Feed forward (control)

Control paradigm in which errors are measured before they can affect a system / From Wikipedia, the free encyclopedia

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A feed forward (sometimes written feedforward) is an element or pathway within a control system that passes a controlling signal from a source in its external environment to a load elsewhere in its external environment. This is often a command signal from an external operator.

The three types of control system[1]
  1. Open Loop
  2. Feed-forward
  3. Feedback (closed loop)

A control system which has only feed-forward behavior responds to its control signal in a pre-defined way without responding to the way the load reacts; it is in contrast with a system that also has feedback, which adjusts the input to take account of how it affects the load, and how the load itself may vary unpredictably; the load is considered to belong to the external environment of the system.

In a feed-forward system, the control variable adjustment is not error-based. Instead it is based on knowledge about the process in the form of a mathematical model of the process and knowledge about, or measurements of, the process disturbances.[2]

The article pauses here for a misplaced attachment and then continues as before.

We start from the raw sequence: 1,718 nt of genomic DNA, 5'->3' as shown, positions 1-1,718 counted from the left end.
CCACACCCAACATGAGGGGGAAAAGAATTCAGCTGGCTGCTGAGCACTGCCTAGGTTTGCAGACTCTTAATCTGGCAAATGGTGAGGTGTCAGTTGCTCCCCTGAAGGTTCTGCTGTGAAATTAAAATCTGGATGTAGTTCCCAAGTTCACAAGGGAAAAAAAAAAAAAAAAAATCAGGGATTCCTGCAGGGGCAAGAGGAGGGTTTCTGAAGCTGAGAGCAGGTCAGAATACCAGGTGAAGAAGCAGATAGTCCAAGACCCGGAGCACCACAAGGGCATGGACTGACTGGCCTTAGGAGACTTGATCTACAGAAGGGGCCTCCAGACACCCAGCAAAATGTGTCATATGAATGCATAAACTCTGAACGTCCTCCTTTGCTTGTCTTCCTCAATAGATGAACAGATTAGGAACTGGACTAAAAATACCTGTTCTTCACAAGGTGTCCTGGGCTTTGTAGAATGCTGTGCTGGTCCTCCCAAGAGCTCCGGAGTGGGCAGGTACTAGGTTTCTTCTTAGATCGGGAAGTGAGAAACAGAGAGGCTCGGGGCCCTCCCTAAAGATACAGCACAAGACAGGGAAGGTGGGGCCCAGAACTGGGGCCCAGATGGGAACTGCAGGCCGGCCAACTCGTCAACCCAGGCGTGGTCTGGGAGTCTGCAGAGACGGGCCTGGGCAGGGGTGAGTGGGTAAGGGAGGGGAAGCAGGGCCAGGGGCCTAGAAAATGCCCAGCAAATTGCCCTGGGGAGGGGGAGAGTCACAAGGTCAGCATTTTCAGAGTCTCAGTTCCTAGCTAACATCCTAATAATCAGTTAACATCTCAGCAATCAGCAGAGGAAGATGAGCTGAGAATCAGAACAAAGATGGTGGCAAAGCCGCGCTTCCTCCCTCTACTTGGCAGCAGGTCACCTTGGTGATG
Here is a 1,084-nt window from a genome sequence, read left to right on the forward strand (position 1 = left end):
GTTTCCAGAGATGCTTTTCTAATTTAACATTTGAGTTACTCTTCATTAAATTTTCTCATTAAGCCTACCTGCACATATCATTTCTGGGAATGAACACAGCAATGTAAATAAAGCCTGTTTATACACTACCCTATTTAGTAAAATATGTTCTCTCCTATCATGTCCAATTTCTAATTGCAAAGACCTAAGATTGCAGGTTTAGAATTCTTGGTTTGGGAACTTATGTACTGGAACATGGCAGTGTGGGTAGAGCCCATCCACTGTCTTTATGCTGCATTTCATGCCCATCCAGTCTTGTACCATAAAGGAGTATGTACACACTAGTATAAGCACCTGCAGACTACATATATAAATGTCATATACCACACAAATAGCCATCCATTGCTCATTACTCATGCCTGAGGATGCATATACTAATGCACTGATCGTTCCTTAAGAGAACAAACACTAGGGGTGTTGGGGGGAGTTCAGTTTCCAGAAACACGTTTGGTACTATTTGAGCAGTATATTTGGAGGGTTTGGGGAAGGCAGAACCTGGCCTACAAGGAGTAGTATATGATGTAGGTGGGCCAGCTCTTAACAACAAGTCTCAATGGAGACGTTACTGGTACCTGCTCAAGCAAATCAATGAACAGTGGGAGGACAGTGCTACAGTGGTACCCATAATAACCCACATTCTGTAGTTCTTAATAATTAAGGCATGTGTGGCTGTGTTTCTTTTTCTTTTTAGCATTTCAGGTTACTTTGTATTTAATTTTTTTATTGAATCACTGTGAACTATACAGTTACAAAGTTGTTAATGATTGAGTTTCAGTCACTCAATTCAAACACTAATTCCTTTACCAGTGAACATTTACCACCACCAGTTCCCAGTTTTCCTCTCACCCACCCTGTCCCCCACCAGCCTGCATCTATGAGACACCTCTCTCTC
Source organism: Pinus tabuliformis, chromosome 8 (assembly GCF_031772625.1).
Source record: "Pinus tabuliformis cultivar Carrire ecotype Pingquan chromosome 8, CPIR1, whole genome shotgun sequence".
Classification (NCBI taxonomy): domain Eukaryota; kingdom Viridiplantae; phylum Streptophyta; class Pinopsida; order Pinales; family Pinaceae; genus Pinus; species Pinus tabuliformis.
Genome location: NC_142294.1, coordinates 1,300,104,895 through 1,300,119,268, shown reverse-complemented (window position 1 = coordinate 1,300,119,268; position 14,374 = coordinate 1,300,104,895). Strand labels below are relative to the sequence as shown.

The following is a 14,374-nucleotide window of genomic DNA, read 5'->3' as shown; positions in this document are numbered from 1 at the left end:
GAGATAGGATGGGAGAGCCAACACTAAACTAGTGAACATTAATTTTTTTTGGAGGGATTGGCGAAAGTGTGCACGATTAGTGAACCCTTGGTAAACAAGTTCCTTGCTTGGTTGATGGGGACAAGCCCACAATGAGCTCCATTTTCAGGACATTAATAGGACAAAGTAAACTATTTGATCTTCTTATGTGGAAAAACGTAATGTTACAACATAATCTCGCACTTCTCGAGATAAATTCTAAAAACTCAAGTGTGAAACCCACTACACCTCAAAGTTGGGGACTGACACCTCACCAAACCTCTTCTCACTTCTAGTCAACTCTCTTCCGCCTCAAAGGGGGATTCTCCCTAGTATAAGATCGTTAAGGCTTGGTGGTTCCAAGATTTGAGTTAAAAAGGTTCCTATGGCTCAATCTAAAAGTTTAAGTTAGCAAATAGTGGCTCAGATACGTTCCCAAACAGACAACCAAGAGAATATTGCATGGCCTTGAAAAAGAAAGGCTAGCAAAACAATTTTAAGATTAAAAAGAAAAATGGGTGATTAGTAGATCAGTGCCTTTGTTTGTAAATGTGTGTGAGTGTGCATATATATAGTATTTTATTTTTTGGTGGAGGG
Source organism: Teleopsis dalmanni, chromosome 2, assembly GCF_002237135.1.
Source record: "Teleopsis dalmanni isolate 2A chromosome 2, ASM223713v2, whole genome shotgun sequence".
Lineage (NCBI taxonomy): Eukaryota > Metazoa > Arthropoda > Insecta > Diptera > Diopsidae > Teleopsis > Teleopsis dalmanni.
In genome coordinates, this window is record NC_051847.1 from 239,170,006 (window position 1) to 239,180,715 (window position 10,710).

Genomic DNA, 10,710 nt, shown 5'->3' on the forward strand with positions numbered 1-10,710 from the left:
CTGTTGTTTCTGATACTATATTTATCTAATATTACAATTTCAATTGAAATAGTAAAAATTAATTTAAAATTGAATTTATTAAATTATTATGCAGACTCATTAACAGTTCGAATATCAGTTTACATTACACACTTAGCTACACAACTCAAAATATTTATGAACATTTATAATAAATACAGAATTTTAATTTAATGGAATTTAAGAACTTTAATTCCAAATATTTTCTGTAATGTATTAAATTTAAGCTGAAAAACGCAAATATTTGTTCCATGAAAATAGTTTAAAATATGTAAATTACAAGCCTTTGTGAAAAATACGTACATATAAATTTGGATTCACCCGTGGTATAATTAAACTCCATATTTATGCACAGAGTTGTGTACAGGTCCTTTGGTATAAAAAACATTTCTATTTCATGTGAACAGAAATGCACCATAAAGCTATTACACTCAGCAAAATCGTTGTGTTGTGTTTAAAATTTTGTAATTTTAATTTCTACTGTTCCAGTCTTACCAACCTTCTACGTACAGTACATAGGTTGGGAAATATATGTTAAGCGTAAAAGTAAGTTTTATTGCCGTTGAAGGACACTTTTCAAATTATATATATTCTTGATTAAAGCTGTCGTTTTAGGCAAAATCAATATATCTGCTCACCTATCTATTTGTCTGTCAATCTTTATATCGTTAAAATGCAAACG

Some prerequisites are needed for control scheme to be reliable by pure feed-forward without feedback: the external command or controlling signal must be available, and the effect of the output of the system on the load should be known (that usually means that the load must be predictably unchanging with time). Sometimes pure feed-forward control without feedback is called 'ballistic', because once a control signal has been sent, it cannot be further adjusted; any corrective adjustment must be by way of a new control signal. In contrast, 'cruise control' adjusts the output in response to the load that it encounters, by a feedback mechanism.

These systems could relate to control theory, physiology, or computing.